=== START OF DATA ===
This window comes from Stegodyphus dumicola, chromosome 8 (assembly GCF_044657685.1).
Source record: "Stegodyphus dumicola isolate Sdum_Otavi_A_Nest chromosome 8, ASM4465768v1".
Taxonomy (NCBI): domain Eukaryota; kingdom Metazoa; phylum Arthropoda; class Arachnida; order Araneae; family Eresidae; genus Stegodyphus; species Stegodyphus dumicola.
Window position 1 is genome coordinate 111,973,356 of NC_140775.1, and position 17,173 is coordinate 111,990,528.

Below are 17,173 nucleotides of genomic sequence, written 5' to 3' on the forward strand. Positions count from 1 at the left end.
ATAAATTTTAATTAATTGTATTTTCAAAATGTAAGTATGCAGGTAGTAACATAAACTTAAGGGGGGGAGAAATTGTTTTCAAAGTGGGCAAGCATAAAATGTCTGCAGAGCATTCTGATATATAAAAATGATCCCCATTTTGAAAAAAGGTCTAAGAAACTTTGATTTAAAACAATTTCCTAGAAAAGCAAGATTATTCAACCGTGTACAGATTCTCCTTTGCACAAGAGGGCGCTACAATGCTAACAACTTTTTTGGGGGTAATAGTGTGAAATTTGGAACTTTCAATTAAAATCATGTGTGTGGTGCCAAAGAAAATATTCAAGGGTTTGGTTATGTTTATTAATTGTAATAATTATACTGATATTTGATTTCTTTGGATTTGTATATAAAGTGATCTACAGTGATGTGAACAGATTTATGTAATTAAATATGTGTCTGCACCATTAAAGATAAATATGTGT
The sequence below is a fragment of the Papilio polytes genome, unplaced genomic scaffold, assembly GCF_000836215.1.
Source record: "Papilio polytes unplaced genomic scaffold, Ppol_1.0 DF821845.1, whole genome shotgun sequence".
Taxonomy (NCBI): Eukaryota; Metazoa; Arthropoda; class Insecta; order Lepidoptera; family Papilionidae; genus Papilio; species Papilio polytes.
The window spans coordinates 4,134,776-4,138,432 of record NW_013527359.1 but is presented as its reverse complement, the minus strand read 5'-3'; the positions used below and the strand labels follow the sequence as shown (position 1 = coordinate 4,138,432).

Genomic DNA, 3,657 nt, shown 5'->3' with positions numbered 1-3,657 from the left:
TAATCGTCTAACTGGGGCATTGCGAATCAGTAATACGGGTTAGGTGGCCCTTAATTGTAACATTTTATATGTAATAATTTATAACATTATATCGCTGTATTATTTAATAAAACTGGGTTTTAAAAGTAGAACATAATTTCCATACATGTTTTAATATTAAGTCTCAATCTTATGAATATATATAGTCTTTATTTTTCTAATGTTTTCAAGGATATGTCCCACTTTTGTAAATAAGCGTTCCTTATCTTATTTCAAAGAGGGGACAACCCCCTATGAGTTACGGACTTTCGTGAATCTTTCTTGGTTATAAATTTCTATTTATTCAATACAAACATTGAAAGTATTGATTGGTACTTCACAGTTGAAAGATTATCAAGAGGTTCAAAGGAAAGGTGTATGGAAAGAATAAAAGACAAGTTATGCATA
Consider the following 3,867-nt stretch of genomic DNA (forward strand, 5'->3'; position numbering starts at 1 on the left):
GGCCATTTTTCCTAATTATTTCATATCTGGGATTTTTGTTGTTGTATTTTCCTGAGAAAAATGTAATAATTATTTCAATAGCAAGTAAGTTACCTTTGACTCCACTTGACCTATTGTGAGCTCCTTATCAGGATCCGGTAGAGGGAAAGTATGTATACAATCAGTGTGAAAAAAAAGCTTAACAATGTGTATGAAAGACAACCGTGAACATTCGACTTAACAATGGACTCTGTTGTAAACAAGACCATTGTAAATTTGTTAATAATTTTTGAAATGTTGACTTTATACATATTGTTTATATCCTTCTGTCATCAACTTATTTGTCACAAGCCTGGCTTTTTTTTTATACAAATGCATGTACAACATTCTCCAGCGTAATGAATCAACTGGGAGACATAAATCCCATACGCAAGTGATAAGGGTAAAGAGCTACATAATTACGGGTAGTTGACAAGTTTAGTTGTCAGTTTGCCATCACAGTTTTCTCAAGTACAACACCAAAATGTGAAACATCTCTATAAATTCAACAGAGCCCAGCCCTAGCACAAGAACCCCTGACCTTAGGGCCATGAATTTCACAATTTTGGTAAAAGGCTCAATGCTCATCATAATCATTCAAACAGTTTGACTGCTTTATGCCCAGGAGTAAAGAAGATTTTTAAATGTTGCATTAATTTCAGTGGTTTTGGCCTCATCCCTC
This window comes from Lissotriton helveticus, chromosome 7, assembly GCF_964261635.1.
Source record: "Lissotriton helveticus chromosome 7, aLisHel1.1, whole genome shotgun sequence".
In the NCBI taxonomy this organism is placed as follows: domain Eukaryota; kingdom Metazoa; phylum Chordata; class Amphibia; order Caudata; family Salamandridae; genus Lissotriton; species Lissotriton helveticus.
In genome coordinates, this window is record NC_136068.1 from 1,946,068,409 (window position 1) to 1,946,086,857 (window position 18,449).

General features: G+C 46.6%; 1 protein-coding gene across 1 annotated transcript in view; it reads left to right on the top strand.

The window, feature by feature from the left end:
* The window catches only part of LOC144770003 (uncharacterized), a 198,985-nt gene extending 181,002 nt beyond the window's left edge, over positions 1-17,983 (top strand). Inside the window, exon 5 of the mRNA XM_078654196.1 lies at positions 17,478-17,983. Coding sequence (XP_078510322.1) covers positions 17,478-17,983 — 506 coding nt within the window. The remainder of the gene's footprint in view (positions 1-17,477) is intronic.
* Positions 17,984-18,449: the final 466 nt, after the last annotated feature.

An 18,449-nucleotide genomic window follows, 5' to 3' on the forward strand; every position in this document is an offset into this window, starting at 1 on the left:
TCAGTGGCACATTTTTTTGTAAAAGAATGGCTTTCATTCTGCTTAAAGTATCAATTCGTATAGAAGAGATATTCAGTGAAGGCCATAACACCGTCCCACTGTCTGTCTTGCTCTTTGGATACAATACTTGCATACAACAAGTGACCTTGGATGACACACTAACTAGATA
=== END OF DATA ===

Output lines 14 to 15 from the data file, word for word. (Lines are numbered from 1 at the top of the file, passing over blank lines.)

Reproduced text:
GGCCATTTTTCCTAATTATTTCATATCTGGGATTTTTGTTGTTGTATTTTCCTGAGAAAAATGTAATAATTATTTCAATAGCAAGTAAGTTACCTTTGACTCCACTTGACCTATTGTGAGCTCCTTATCAGGATCCGGTAGAGGGAAAGTATGTATACAATCAGTGTGAAAAAAAAGCTTAACAATGTGTATGAAAGACAACCGTGAACATTCGACTTAACAATGGACTCTGTTGTAAACAAGACCATTGTAAATTTGTTAATAATTTTTGAAATGTTGACTTTATACATATTGTTTATATCCTTCTGTCATCAACTTATTTGTCACAAGCCTGGCTTTTTTTTTATACAAATGCATGTACAACATTCTCCAGCGTAATGAATCAACTGGGAGACATAAATCCCATACGCAAGTGATAAGGGTAAAGAGCTACATAATTACGGGTAGTTGACAAGTTTAGTTGTCAGTTTGCCATCACAGTTTTCTCAAGTACAACACCAAAATGTGAAACATCTCTATAAATTCAACAGAGCCCAGCCCTAGCACAAGAACCCCTGACCTTAGGGCCATGAATTTCACAATTTTGGTAAAAGGCTCAATGCTCATCATAATCATTCAAACAGTTTGACTGCTTTATGCCCAGGAGTAAAGAAGATTTTTAAATGTTGCATTAATTTCAGTGGTTTTGGCCTCATCCCTC
This window comes from Lissotriton helveticus, chromosome 7, assembly GCF_964261635.1.